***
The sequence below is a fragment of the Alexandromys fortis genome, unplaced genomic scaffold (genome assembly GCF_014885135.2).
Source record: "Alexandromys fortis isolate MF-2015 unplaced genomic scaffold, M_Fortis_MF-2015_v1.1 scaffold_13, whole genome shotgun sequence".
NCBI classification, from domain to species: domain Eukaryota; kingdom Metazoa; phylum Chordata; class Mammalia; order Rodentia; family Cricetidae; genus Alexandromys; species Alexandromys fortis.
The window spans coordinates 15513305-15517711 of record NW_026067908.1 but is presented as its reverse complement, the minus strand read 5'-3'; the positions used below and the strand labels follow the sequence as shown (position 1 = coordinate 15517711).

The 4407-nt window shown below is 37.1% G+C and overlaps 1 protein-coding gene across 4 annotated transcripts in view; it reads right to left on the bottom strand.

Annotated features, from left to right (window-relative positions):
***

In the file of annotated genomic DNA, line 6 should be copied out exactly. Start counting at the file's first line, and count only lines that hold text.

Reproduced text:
Annotated features, from left to right (window-relative positions):